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What Was Will & Grace?

The show was never about social justice. But that begs the question: What exactly was it about?

Courtesy NBC

In the September 2017 issue of the New Yorker, Darryl Pinckney had a sweet little one-pager called “A Sentimental Education.” In it, he writes about watching supercuts of gay relationship storylines from soap operas on YouTube, about ten years ago. Pinckney watched for gay relationships the way his “grandmother used to count the black faces in the Christmas choir on television.” But eventually he “made a rule not to watch” if he knew that “one of the guys was going to die.”

Pinkney doesn’t mention Will & Grace, the sitcom that ran from 1998 to 2006. But then again, Will & Grace was not a show about gay love. Instead, it gave us twenty-minute bursts of one-liners zinged across a quadrant formed by four people: straight-acting lawyer Will, underemployed and funny and mean Jack, red-haired straight lady Grace, and the drunk rich straight-but-kinky sociopath Karen. Now Will & Grace is returning for a ninth season, set eleven years after the last finale. The show has become a shorthand for depictions of gayness on television that are way out of fashion: the gayness of Will & Grace was barely sexual, uniformly caucasian, and profoundly cisgendered, and it stayed that way for eight seasons.

As the Hollywood Reporter staff reported in 1998, “there’s never been a comedy about a gay man and straight woman who are best friends and roommates.” But the foundational social unit of the show—white gay man and white straight woman—is actually an ancient one in entertainment, as Megan Reynolds has explored at Vulture. There is nothing transgressive about these friendships. If Will & Grace normalized talk of gay existence to some homophobes, it did so by sweetening the medicine with whiteness, lots of money, and nice clothes.

The new season does much of the same. Reboots only work if they change a little about the old formula. Twin Peaks, for example, is great because it bolts a whole nightmarish new house to the old scaffolding, acknowledging rather than ignoring the rust beneath. Will & Grace had a different challenge before it. At the end of season 8 in 2006, both Will and Grace had children, and the next several decades were covered by a long dream sequence predicting that the pair would fall out drastically and only reunite later in life.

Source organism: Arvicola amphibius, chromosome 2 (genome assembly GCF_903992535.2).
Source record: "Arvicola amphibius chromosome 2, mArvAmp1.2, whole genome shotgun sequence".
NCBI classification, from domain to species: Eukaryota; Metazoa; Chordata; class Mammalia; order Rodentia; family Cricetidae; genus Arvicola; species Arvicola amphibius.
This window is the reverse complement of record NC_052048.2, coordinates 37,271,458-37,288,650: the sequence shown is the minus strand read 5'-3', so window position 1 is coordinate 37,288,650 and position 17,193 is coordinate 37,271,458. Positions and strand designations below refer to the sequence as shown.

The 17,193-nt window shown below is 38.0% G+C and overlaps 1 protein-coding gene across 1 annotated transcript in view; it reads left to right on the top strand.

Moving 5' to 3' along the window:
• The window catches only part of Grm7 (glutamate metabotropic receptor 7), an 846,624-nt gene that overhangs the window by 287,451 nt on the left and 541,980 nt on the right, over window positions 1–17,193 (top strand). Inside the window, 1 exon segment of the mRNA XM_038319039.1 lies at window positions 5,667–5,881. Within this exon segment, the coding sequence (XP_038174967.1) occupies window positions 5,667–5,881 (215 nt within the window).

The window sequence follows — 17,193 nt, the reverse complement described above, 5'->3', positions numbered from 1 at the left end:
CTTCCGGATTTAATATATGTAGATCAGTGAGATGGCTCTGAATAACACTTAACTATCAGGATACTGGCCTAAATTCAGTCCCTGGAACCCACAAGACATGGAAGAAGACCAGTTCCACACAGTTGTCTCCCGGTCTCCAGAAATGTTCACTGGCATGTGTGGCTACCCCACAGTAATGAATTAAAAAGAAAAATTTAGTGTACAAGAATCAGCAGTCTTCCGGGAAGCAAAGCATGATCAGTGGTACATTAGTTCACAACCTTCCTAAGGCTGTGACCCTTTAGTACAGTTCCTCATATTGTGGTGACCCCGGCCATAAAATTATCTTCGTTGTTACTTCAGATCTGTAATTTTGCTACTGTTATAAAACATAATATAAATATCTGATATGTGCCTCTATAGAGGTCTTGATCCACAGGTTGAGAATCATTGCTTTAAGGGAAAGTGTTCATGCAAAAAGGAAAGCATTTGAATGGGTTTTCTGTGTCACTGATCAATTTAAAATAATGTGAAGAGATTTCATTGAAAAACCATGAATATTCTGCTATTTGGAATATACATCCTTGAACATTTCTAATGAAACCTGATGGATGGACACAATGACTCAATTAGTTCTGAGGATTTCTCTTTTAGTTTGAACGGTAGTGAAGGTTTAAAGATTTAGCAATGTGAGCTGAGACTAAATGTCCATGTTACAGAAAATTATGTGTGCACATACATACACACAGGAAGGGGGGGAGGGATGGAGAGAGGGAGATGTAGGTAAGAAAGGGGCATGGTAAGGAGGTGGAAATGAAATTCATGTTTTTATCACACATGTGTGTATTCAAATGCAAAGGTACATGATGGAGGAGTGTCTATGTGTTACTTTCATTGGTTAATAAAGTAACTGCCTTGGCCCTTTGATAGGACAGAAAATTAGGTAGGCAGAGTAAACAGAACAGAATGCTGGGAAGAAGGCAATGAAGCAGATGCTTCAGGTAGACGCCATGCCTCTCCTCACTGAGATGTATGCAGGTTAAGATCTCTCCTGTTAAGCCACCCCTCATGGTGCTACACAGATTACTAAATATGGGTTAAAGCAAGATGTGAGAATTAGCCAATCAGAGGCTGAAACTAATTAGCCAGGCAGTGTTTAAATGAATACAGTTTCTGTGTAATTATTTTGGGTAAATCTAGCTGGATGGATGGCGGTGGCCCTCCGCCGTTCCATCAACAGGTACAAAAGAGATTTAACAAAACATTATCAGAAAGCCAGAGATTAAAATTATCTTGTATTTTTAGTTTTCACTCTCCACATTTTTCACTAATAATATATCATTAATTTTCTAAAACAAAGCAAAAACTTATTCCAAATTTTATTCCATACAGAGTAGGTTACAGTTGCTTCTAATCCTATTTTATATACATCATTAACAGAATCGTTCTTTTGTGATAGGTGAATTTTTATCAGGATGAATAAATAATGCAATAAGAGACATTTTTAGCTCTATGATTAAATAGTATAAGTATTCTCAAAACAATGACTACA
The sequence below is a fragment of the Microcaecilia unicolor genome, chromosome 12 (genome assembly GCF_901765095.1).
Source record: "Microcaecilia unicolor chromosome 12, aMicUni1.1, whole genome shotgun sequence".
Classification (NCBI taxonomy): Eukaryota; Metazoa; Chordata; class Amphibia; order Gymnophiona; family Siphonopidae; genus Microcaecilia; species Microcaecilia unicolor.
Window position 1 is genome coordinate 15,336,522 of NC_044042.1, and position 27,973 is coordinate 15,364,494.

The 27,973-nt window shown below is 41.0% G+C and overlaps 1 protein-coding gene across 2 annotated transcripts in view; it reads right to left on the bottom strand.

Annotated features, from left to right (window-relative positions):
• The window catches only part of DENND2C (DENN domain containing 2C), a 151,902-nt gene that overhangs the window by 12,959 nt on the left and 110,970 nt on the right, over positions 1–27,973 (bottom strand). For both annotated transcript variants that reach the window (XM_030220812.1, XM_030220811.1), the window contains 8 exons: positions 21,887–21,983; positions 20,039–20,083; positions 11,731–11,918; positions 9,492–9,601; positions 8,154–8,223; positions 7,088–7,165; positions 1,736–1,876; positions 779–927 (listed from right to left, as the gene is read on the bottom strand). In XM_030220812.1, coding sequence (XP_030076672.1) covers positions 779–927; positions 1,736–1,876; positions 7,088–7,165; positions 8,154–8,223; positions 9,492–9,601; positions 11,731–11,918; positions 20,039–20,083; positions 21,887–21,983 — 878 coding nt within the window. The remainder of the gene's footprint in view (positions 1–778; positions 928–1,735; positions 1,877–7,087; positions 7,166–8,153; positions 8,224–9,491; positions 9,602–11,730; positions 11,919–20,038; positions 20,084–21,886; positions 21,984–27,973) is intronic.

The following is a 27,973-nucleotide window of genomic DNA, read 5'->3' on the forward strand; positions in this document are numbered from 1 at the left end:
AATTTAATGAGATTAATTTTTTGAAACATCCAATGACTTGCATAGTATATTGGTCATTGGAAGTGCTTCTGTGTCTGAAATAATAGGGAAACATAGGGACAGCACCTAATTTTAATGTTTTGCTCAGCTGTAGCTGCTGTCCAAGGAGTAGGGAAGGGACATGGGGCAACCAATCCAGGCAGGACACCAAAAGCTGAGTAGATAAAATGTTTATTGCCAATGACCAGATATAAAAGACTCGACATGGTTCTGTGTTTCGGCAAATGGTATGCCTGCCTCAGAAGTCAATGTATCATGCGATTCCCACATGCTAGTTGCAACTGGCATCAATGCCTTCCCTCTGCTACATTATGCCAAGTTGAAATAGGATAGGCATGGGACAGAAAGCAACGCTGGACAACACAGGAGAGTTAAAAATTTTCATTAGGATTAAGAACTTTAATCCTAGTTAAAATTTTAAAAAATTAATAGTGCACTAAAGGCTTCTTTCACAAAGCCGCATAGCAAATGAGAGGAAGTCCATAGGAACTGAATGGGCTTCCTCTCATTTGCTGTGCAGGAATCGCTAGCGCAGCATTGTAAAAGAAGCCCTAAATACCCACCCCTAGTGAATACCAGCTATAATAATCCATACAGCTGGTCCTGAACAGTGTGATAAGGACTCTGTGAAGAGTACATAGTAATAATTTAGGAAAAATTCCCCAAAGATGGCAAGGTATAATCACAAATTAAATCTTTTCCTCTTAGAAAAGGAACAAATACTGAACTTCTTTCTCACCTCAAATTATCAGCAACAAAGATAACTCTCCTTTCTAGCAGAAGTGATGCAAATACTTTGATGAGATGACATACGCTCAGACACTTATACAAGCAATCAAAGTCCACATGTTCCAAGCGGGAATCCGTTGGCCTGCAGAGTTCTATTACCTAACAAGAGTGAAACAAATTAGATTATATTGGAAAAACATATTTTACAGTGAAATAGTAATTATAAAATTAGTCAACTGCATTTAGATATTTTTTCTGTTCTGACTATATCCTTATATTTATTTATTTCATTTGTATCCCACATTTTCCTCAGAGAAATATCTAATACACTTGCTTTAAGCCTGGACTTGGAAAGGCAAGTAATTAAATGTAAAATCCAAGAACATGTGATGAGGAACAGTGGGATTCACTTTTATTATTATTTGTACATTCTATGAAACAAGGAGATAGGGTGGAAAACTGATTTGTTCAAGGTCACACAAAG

These plot points are sanded over quickly in the first episode of season 9 (the New Republic had access to the first three episodes). Nobody ever had kids, actually. Karen’s still with her husband Stan. Jack still lives across the hall. Most shockingly, everybody looks exactly the same. No television cast can have aged this well, one thinks.

Age instantly becomes a punchline. In one of the best early jokes, Jack is upset because a younger gay man has called him a “daddy” at a bar. Karen offers him some items from her pharmaceutical cornucopia, selecting for him “scrotox”: “botox for The Boys.” Jack looks skeptical, asking, “But will they still be able to show a range of emotions?” Karen thinks and then concedes that “they won’t be able to look surprised, so let’s move on.”

The question of whether or not Will & Grace gave anything politically progressive to American culture feels a little moot. Yes, it may have given television a kind of baseline of representation for the white gay male experience, but a room one might like to live in needs more than just a floor. Then again, do we even understand what this floor looked like? Like the fancy carpet in an apartment full of furniture, it’s difficult to see the whole thing at once. The fact that Will & Grace was never about gay love or social justice begs the question: What exactly was it about?